Ten Types of Teen Heroes

Ranked according to wish fulfillment by Charlie Jane Anders over at io9. (Some objectionable language).

10. The Tool of the Man

9. The Cute Sidekick

8. The Footloose Adventurer

7. The Young Detective, Spy, Inventor, etc.

6. The Disney Princess

5. Teenage Witch, Teen Wolf, Teen Vampire, etc.

4. The Misfit Outcast

3. The Hinge in the Paranormal Love Triangle

2. The Rebel

1. The Chosen Savior

Thanksgiving 2013

I’m thankful for…

  • Faith, hope, and love.
  • The Mercer University Children’s Choir.
  • The most awesomely awesome wife in the universe.
  • A daughter who still likes me to read her bedtime stories.
  • Diyclomine.
  • Bills that are paid.
  • The innocence of childhood.
  • The ability to keep on learning.
  • The privilege of living near my parents.
  • Amazing friends with all their amazing interests and skills.
  • Grace.
  • Fond memories of my departed mother-in-law.
  • A bright and enthusiastic pastor.
  • Jim Butcher.
  • The cheeseburgers at Greek Corner Pizza.
  • Relpax.
  • The Bibb County Public Library.
  • Mr. Seredick.
  • A church where they let me lead a three-week Bible study on monsters.
  • Wonder.

What are you thankful for?

Favorite Fantasy Tropes

Christine Amsden has listed her top 10 favorite fantasy tropes over at her blog, Into the Dreaming. It’s a great list that tracks fairly close with my own. If I were to offer my own list, it would be (in no particular order):

  • Action Survivors. I like a protagonist who is in over his or her head and somehow comes through even though vastly outgunned by the bad guys.
  • Guile Heroes. Related to the above, I love love love it when the protagonist finds a way to use trickery to get out of a scrape rather than hacking, slashing, or blasting. Show me a hero who can think on his or her feet and gain the upper hand just by being sneaky.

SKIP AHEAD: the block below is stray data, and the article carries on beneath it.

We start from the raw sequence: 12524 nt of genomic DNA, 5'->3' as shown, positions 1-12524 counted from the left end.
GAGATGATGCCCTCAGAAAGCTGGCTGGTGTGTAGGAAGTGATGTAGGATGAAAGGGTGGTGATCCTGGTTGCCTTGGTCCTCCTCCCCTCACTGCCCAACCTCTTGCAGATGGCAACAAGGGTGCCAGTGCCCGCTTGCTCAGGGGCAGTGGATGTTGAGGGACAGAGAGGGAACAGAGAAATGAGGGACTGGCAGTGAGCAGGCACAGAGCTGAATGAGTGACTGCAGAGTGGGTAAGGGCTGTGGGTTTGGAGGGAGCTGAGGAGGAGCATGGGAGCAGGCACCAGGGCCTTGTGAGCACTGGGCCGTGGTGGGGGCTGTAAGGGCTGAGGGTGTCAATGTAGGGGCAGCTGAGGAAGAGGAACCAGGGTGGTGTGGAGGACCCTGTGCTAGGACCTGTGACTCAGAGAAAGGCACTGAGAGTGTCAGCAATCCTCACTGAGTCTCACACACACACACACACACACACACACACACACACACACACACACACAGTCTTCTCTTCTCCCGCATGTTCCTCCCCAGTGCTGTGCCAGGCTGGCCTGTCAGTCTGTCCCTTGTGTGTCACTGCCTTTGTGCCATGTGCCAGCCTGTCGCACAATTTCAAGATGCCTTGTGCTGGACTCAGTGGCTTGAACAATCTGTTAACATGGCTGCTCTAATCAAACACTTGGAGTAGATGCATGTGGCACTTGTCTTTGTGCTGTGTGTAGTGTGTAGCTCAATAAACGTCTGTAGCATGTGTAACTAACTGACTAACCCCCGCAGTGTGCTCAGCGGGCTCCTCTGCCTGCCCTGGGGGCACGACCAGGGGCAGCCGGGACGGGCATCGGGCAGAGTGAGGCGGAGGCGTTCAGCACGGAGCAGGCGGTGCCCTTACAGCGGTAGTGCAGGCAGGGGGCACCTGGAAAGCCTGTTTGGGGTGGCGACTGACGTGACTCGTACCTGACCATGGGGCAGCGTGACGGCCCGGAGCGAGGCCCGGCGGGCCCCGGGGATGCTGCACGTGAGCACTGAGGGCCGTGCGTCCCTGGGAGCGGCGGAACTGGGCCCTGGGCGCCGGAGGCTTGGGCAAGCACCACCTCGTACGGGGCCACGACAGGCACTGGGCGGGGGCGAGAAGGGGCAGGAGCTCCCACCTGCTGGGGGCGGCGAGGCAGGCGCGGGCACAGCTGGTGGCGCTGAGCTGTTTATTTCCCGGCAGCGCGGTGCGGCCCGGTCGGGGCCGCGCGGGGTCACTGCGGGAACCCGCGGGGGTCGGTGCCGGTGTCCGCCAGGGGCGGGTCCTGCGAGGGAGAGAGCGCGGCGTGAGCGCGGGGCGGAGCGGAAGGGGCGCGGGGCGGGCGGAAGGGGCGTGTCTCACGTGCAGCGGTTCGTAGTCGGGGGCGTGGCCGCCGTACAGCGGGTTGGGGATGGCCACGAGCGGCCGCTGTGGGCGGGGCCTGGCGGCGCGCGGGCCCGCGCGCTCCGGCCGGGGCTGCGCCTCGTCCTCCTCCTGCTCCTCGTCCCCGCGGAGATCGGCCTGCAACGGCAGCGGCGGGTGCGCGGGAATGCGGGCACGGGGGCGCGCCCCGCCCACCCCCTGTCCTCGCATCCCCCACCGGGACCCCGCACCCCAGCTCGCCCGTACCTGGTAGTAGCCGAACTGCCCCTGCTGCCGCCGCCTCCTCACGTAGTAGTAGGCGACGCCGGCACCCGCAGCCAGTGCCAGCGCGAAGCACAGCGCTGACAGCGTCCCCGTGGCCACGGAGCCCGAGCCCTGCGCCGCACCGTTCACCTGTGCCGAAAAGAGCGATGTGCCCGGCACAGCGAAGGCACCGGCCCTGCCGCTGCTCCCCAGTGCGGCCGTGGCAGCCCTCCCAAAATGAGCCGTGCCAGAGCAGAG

• Shapeshifters. Face it, they’re just cool.
  • Snark. If your hero isn’t going to be completely bewildered by all the wild fantasy stuff that’s going on (in which case, he or she isn’t going to last long as a hero!), then go for snark. It seems to be the only attitude likely to get you through when the next eldritch abomination comes knocking on your door. If you can’t do snark, at least give me some kind of comic relief.
  • The Fair Folk. Seriously, have you looked around this web site?
  • Magic that Has Rules. I not too picky what the rules are, but I love it when magic has definite, coherent limitations. It makes one’s wizards far more approachable as characters and can help to avoid using magic as a deus ex machina.
  • Societies that Work. Not everybody can be a warrior or a wizard. Most folks are going to be farmers or butchers or accountants. I like seeing how this aspect of a fantasy world has been fleshed out.
  • Hat Tips to Folklore. I don’t care if you’re doing something radically new and different with your wizards / vampires / werewolves / elves / etc. Please show me that you know how these creatures or entities worked in relevant historical cultures. THEN take me on a ride that skews or reinterprets that body of folklore.

What are your favorite fantasy tropes?

What Makes “Epic Fantasy” Epic?

Very thoughtful article up at Fantasy Faction on what it is that actually makes “epic fantasy” epic:

Epic Fantasy takes its name from the tradition of epic poetry that reaches back to antiquity and beyond. Epics, in this meaning of the word, were stories that stood as central pillars to the cultures that created them. Preserved orally, they were capable of being repeated thousands of times, so that listeners would grow up knowing the tales, not even able to remember a time before they had heard them. They were massively long and complex, and although they did have heroes, and often battles and dramatic adventure, their role was more complex than merely to entertain. They described a world not different from the one their authors lived in, but one in which the mysterious, the mythic, and the divine were made to speak openly and to make their actions clear. They helped explain the nature of the world.